• vtkPolyDataMapper (right) — notice that default values and behaviors are accepted throughout.

We should point out that, in this default workflow, the color of the bounding box is set (to black) by the Color method inside of the vtkProperty module; this can be readily changed to generate a bounding box whose edges are a different color, for example, red.

Playing With Parameters

My desire is to generate a set of 10 concentric ellipsoidal surfaces having semi-axes of length <math>~(a_1, a_2, a_3) = (1, 3, 5)</math> using the default workflow discussed above. In order to accomplish this and then display an interesting cut-away projection of the configuration, I have changed the (above) default parameter settings to the ones shown in the following table. Upon execution, the resulting image that was displayed in the VisTrails spreadsheet window is presented in the panel to the right of the table.

Parameter Values

Resulting Spreadsheet Image



Assigned Value(s)

Ellipsoid cutaway image



(1, 3, 5, 0, 0, 0, 0, 0, 0, 0)



(0.0, 1.0), (-1.0, 1.0), (0.0, 1.0)



(40, 40, 40)



(10, 0.05, 0.9)

vtkPolyDataMapper (left):


(0.0, 0.9)

vtkActor (both left & right):






Animation of Spinning Ellipsoid

Next, I wanted to construct an animation sequence of an ellipsoid that is spinning about its shortest axis. I also wanted to attach three colored "vectors" that are permanently aligned with the three principal axes of the ellipsoid; I did not think this would be difficult because, in connection with the Simple Cube Tutorial, I had already developed a workflow that generates three such coordinate-identifying vectors. [As shown in the workflow, below, the linear "stem" of each coordinate-axis vector was constructed as a long, thin cylinder using vtkCylinderSource, and the crowning "arrowhead" of each was constructed using vtkConeSource.]

My initial thought was that I could generate the desired "spin" by simply "rolling" the camera. More specifically, I thought I could use the parameter exploration feature in VisTrails to vary the "Roll" angle inside of the vtkCamera module. I quickly found out that this approach would work only if I pointed the camera down the z-axis. It would not work if I wanted to view the spinning ellipsoid from some other "azimuthal" angle, because then the vtkCamera's "Roll" axis does not coincide with the desired "spin" axis of the ellipsoid.

After some thought, I realized that I needed, instead, to vary the "RotateZ" parameter inside of the vtkActor module … well, actually, this parameter would need to simultaneously be varied in all of the vtkActor modules. The VisQuad.vt workflow discussed above has two Actors — one handling the ellipsoidal contours and the other handling the bounding box — and an additional six Actors would be needed if I was going to simultaneously spin the coordinate-axis vectors. And the desire to spin those vectors posed a problem because, in the workflow that I originally constructed in order to build the vectors, I had already assigned values to the "RotateZ" parameter inside two vtkActor modules in order to properly align the "arrowhead" with the "stem" of two vectors.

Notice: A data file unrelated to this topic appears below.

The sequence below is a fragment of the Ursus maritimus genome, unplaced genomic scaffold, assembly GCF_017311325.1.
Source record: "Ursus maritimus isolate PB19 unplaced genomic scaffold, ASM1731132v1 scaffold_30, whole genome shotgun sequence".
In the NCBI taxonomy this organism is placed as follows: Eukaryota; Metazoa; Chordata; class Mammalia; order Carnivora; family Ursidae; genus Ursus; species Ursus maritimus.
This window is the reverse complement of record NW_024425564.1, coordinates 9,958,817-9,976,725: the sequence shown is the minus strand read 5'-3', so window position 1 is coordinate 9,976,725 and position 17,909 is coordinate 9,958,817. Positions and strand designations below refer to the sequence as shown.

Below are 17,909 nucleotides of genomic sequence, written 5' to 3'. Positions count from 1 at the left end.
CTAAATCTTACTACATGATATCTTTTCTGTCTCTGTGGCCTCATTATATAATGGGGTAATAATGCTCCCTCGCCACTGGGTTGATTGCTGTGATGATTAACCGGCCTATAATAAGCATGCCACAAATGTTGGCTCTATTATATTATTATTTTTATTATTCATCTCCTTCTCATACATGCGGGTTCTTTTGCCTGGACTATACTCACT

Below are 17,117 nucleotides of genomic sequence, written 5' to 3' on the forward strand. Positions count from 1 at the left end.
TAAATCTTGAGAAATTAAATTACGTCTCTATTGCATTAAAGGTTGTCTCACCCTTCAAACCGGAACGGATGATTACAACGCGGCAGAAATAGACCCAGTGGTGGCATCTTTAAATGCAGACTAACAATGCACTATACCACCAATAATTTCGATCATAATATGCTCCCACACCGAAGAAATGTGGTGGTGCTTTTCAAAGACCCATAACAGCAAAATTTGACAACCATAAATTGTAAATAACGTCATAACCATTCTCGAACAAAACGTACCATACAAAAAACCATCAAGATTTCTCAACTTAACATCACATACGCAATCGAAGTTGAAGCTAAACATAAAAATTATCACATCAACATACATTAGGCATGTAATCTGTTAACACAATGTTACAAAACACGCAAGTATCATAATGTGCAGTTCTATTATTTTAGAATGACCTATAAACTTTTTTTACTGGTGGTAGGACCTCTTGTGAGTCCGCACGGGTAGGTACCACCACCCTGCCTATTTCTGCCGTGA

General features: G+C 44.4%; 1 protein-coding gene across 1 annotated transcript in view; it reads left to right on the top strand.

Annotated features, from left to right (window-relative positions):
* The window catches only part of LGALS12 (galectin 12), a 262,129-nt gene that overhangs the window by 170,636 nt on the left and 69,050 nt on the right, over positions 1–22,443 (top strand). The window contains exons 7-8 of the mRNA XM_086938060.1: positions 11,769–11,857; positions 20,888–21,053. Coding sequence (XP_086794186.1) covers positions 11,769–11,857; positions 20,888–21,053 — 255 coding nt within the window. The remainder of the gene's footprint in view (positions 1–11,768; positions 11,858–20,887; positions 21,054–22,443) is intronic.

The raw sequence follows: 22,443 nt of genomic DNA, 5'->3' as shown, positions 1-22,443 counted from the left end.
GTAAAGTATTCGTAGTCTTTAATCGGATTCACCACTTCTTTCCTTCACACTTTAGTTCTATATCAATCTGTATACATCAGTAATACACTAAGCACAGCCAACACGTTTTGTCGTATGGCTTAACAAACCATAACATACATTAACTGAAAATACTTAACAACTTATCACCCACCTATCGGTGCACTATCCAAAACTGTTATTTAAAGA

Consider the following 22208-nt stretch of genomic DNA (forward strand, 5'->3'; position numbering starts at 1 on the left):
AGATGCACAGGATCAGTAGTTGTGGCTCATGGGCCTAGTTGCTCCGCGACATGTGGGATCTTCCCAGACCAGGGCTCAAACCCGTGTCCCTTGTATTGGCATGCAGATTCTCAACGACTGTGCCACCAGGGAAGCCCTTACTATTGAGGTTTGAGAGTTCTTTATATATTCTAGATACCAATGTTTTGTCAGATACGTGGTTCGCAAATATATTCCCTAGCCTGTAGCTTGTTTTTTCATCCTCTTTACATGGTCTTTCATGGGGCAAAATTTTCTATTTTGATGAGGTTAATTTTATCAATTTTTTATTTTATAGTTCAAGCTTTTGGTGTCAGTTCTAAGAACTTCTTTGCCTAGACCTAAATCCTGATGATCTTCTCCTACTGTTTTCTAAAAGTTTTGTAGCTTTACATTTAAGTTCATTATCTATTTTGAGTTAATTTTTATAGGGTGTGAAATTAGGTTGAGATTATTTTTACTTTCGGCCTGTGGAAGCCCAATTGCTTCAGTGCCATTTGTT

Figure 2:     Pivoting Ellipsoid

Spinning Ellipsoid Workflow

Animation of Spinning Ellipsoid

I accomplished all the desired tasks using the workflow shown immediately above, in the lefthand panel of Figure 2; the resulting animation is displayed to the right of the workflow image. Here are a couple of the key steps that were taken:

  • The vtkActors being used to generate the three coordinate-axis vectors were released from the responsibility of aligning the "arrowhead" with the "stem." To accomplish this, I inserted an additional pair of modules — one vtkTransform and one vtkTransformPolyDataFilter — into the subsets of the workflow (see the blue-bordered boxes in the Figure 2 workflow) that generates both the X-axis vector and the Y-axis vector. In both cases, the arrowhead-stem alignment is accomplished via this additional transformation step.
  • A "Float" module — named "SpinAngle" (see the Figure 2 workflow) — was added to the workflow to serve as the mechanism by which the ellipsoid's spin-angle is specified. The value of this floating-point variable is fed into all of the vtkActor modules and, in each, is identified as the assigned value of "RotateZ"; this was accomplished by adding an additional input port to each vtkActor module.
  • In the end, I decided not to feed the SpinAngle parameter value into the vtkActor module (a) that assists in defining the Z-coordinate axis vector, or (b) that assists in defining the bounding box. Because the ellipsoid is being spun about the Z-axis, the orientation of that axis is necessarily independent of SpinAngle; and, I thought that the animation looked better without spinning the bounding box.